For this to work, we’ll use a pretty standard trick in MVVM programming, which is to add the following in the View code behind so that we can call commands from code. Handy in situations exactly like this:

private MainViewModel _viewModel { get { return (MainViewModel)DataContext; } }

Inside the ProcessImageResult command, we want to set the FBImagePreview so that our user can see it and also get the _fbImageHolder byte[] ready so we’re all set to commit the image.

public ICommand ProcessImageResult { get { return new RelayCommand<PhotoResult>(result => { _rawPhotoResult = result; Deployment.Current.Dispatcher.BeginInvoke(() => { FBImagePreview = new BitmapImage(); FBImagePreview.SetSource(result.ChosenPhoto); HasImage = true; }); _fbImageHolder = ImageHelpers.FacebookImagePrep.SimpleFacebookPhotoCrunch(result.ChosenPhoto, 720, 0); }); } }

In the full project, you’ll see a more involved version of the image prep in which I use EXIF data to properly rotate the image. (Thanks to Tim Hueur for lighting the way on that count.) But for now we’ll just walk through a simple way to convert an image Stream to a byte[].

using System.Windows.Media.Imaging; using System.Windows.Media; using System.Windows.Controls; using System.IO;public static byte[] SimpleFacebookPhotoCrunch(Stream chosenPhoto, double maxSize, int rotation) { // Set a BitmapImage using the source stream BitmapImage bmp = new BitmapImage(); bmp.SetSource(chosenPhoto); // The largest permissable Facebook image upload is 720px (soon to be 920px) // This finds if the image width or height is largest and sets the resize // information accordingly double resizeRatio = 1; int resizeHeight = bmp.PixelHeight; int resizeWidth = bmp.PixelWidth; if (Convert.ToDouble(bmp.PixelHeight) > maxSize || Convert.ToDouble(bmp.PixelWidth) > maxSize) { if (bmp.PixelHeight > bmp.PixelWidth) { resizeRatio = maxSize / Convert.ToDouble(bmp.PixelHeight); resizeHeight = Convert.ToInt16(resizeRatio * Convert.ToDouble(bmp.PixelHeight)); resizeWidth = Convert.ToInt16(resizeRatio * Convert.ToDouble(bmp.PixelWidth)); } else { resizeRatio = maxSize / Convert.ToDouble(bmp.PixelWidth); resizeHeight = Convert.ToInt16(resizeRatio * Convert.ToDouble(bmp.PixelHeight)); resizeWidth = Convert.ToInt16(resizeRatio * Convert.ToDouble(bmp.PixelWidth)); } } // The default WriteableBitmap class lets us use a very simple // resize/rotation/quality JPEG extension and lets us output that as a byte[] WriteableBitmap writeBmp = new WriteableBitmap(bmp); using (MemoryStream ms = new MemoryStream()) { Extensions.SaveJpeg(writeBmp, ms, resizeWidth, resizeHeight, rotation, 100); return ms.ToArray(); } }

And that’s it! Our photo shows up in the UI for preview and we are ready to send the photo to Facebook.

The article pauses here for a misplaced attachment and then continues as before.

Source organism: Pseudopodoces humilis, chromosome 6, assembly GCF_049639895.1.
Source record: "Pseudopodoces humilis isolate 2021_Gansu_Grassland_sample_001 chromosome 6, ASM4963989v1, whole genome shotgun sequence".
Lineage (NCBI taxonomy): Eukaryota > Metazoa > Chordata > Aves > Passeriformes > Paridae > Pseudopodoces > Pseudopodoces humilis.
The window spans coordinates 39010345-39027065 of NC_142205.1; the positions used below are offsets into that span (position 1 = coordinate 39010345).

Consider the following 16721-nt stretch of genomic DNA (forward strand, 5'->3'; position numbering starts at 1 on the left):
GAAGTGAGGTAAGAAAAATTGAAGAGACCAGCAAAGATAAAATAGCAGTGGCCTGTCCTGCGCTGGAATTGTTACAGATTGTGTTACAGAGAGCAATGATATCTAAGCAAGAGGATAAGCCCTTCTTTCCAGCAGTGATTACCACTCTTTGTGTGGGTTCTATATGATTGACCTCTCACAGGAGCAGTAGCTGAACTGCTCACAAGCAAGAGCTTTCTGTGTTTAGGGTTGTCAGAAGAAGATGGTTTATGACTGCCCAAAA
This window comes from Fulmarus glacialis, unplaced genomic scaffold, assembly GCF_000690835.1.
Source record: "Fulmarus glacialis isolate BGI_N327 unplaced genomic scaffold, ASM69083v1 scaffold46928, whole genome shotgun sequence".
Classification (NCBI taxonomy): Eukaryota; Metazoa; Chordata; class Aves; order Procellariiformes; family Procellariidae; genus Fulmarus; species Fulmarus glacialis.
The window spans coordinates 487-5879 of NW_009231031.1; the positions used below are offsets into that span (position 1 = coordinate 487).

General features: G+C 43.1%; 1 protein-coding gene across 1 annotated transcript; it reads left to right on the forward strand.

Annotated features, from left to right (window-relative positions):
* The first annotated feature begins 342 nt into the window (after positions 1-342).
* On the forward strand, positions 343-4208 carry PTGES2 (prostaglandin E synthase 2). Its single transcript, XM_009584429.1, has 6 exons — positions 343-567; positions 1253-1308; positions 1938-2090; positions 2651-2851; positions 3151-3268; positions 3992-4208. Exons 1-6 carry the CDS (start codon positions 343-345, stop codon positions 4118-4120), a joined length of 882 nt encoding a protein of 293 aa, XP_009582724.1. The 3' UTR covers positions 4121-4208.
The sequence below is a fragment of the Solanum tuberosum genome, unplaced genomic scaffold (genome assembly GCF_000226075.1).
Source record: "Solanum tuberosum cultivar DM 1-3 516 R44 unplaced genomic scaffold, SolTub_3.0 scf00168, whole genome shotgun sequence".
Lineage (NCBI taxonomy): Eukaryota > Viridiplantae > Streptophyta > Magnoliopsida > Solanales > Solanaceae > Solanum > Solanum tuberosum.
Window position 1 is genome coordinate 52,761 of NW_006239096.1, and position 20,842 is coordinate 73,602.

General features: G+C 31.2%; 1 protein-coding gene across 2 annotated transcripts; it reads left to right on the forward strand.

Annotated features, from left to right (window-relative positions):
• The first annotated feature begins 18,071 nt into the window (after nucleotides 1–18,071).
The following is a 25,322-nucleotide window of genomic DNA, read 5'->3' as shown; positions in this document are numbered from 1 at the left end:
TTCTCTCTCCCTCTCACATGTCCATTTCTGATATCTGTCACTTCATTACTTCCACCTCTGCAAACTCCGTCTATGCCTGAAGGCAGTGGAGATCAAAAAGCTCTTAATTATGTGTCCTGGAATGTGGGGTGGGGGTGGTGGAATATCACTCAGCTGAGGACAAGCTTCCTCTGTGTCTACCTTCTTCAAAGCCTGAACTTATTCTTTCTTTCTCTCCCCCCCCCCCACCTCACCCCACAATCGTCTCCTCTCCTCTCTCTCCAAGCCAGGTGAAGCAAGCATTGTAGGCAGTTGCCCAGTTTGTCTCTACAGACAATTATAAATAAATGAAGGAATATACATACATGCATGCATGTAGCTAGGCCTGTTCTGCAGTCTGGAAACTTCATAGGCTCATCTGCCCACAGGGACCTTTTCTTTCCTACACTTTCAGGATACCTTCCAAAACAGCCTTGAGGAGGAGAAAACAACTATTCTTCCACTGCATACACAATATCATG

Sending the Photo To Facebook

We should have the button command already set up for that, so all we need to do is write the details into the command.

public ICommand CommitFacebookPhoto { get { return new RelayCommand(() => { Deployment.Current.Dispatcher.BeginInvoke(() => { IsImageLoading = true; }); var facebookUpload = new Facebook.FacebookMediaObject { FileName = Guid.NewGuid() + “.jpg”, ContentType = “image/jpg” }; facebookUpload.SetValue(_fbImageHolder); var photoDetails = new Dictionary<string, object>(); photoDetails.Add(“message”, FBImageMessage); photoDetails.Add(“image”, facebookUpload); _asyncFbClient.PostCompleted += new EventHandler<FacebookApiEventArgs>(_asyncFbClient_ImagePostCompleted); _asyncFbClient.PostAsync(@”/photos”, photoDetails); }); } }

First, we turn on “IsImageLoading” so the user knows the app is  hard at work on this. Then we create a new FacebookMediaObject and set the value to our byte array. We set the details so Facebook knows we’re sending both a message and an image, then we add an event handler to handle the results. And away we go.

In our event handler, we check to see if the user cancelled the request (normally done by turning the phone off or otherwise disabling the app before the upload can complete) of if there were any other errors. If everything went right, we clear out the UI so the user can add another image if they so desire.

void _asyncFbClient_ImagePostCompleted(object sender, FacebookApiEventArgs e) { _asyncFbClient.PostCompleted -= _asyncFbClient_ImagePostCompleted; if (!e.Cancelled) { if (e.Error != null) { Deployment.Current.Dispatcher.BeginInvoke(() => { MessageBox.Show(“Crap. Something went wrong and it was: ” + e.Error.Message); IsImageLoading = false; }); } else { _fbImageHolder = null; Deployment.Current.Dispatcher.BeginInvoke(() => { FBImagePreview = null; FBImageMessage = “”; HasImage = false; IsImageLoading = false; }); } } else { Deployment.Current.Dispatcher.BeginInvoke(() => { MessageBox.Show(“Request was cancelled before upload could complete.”); IsImageLoading = false; }); } }

And that’s the end!

4 Responses to Uploading an Image to Facebook in Windows Phone 7 (Silverlight)

  1. yc1818

    Thank you very much for this article.
    But the codes are way too messy for me..

    Thanks again.

  2. nice post.. i needed this code for my project.. thankz :)

  3. venkatesh

    This application was not running..what i have to do..it is urgent can you please help me..
    my problem is to upload the image to the facebook..

Leave a Comment

Your email address will not be published. Required fields are marked *

You may use these HTML tags and attributes: <a href="" title=""> <abbr title=""> <acronym title=""> <b> <blockquote cite=""> <cite> <code> <del datetime=""> <em> <i> <q cite=""> <strike> <strong>